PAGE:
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principles and habits, so well calculat- rience of age, or to the sober dictates ed to elevate the female character, and of wise and prudent piety. We add to enlarge the sum of human happiness. with pleasure the following resolution, In a word, our plans of co-operation, passed unanimously, as we understand, for carrying on this holy work, must by the convention. embrace every class and every age. "On motion of Mr. Meredith, ResoloLet old and young, male and female, ed, That this convention feel it to be rich, and poor, unite their exertions; their duty, the performance of which and like the pious Jews of old, say, We accords with their sentiments of deep will arise and build the walls of Jeru- veneration and affection towards their salem, that we be no more a reproach. bishop—to record on their minutes

Finally, to all our efforts to ad- their testimony to the distinguished servance the prosperity of the church, and vices, which in her councils, as well as promote the influence of the religion of in his pastoral and episcopal offices, be Christ, let us join fervent, and united bas rendered in establishing and mainprayer. All Zion's blessings come down taining the church in the United States, from her King and Head. He will be and especially in this diocese—to the inquired of, by his people, to do for wisdom and inoderation which have them that which they need and desire. uniformly characterized bis course of Has not the great Head of the church conduct, and were particularly display. promised, that if any two of his people ed in bis address to this convention, in shall agree, on earth, as touching any inculcating opinions, and recommendthing which they shall desire, he will ing rules of conduct, which cannot fail grant their request ?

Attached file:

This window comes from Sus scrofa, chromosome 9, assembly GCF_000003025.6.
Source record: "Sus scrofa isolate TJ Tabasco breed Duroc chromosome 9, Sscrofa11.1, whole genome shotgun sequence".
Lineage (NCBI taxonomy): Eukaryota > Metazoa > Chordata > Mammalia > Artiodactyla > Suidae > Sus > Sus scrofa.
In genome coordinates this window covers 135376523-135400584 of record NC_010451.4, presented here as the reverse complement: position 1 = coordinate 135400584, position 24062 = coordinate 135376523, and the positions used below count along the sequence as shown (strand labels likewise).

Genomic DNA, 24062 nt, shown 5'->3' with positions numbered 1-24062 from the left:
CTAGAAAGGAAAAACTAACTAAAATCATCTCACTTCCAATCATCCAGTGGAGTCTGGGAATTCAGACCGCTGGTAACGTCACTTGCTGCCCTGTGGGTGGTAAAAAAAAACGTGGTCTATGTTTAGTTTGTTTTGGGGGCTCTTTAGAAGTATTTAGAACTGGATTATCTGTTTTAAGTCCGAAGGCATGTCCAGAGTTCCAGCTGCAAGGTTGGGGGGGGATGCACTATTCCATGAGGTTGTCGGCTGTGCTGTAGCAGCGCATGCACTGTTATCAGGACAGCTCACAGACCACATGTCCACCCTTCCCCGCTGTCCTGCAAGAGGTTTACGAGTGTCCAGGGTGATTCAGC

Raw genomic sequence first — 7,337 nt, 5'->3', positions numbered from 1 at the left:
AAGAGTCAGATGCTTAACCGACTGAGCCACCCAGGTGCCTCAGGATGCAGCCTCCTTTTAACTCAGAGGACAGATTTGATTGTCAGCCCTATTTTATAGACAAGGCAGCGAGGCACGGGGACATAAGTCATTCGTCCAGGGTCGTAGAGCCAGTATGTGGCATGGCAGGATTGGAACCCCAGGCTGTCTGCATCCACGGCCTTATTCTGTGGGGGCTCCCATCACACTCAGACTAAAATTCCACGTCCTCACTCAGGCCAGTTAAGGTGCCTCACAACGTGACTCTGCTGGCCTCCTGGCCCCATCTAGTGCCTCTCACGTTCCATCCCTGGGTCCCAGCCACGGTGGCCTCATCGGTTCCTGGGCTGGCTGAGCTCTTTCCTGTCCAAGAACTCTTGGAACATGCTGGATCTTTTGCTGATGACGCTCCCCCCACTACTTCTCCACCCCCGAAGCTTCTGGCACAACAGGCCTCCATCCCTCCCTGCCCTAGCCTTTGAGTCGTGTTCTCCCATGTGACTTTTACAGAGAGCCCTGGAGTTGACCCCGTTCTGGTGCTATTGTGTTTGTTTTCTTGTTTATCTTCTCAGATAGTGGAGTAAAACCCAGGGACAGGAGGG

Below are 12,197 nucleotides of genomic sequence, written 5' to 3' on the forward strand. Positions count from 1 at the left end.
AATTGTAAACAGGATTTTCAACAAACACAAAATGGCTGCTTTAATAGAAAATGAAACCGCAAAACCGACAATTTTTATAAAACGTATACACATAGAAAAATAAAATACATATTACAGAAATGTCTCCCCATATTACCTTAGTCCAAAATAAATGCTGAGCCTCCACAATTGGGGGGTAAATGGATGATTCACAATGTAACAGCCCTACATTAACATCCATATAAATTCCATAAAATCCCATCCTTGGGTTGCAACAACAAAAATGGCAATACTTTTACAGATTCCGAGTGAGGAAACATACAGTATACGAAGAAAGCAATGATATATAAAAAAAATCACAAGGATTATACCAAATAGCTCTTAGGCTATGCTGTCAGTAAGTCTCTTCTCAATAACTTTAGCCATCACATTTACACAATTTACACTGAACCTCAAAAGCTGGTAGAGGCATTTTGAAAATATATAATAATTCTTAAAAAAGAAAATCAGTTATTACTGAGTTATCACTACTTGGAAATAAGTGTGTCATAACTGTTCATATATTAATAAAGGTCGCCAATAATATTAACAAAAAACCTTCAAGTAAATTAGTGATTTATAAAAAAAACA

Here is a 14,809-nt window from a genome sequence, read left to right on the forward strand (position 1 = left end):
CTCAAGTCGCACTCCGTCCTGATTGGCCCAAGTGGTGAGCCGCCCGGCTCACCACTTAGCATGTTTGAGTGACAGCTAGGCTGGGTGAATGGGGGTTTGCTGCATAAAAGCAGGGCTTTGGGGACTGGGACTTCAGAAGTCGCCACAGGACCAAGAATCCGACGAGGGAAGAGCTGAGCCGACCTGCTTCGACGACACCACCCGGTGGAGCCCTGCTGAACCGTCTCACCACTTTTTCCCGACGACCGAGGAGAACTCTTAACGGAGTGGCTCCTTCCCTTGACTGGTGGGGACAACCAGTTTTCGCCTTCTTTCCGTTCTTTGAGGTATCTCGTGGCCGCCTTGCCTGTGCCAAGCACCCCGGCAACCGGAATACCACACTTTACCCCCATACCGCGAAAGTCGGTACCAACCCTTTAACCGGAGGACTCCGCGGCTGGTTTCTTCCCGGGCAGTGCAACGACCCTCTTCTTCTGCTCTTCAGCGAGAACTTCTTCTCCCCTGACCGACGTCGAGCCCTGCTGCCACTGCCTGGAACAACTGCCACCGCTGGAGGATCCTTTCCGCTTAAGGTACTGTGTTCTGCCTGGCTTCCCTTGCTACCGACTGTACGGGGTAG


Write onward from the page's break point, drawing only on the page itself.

to advance her prosperity, by mainWhat blessings, then, may we not taining her principles in purity, and at hope will be shed down upon the the same time tend to the cultivation church, when the thousands of our of charity and good will with all ber Israel are found bowing together upon Christian brethren.”] their knees before the throne of grace ; and “ saying for Zion's sake we will “ There is a subject on which your not hold our peace, and for Jerusalem's bishop wishes to record his opinion, sake we will not rest, until the righ- matured by the long experience of his teousness thereof go forth as brightness, ministry, and acted on by him, as he and the salvation thereof, as a lamp that thinks, to the advantage of the church. burneth."

It is the conduct becoining us towards those of our fellow Christians who are

severed from us by diversity of wor[We have received the journal of the ship or of discipline ; and in some inthirty-eighth annual convention of the stances, by material contrariety on church in Pennsylvania, a summary of points of doctrine. wbich our readers will find under the " The conduct to be recommended, head of religious intelligence. We is, to treat every denomination, in their think it proper to present to them in a character as a body, with respect ; and more prominent manner the following the individuals composing it with deextract from the address delivered by grees of respect, or of esteem, or of the bishop at the opening of the con. affection, in proportion to the ideas envention, both on account of the impor: tertained of their respective merits ; tance of the subject, and also the value and to avoid all intermixture of admiwhich must be attached to the sen- nistrations in what conceins the faith, tiinents of this venerable father of or the worship, or the discipline of the the church, by every one who

pays

church. any deference to the long tried expe “ On the conduct to be observed to.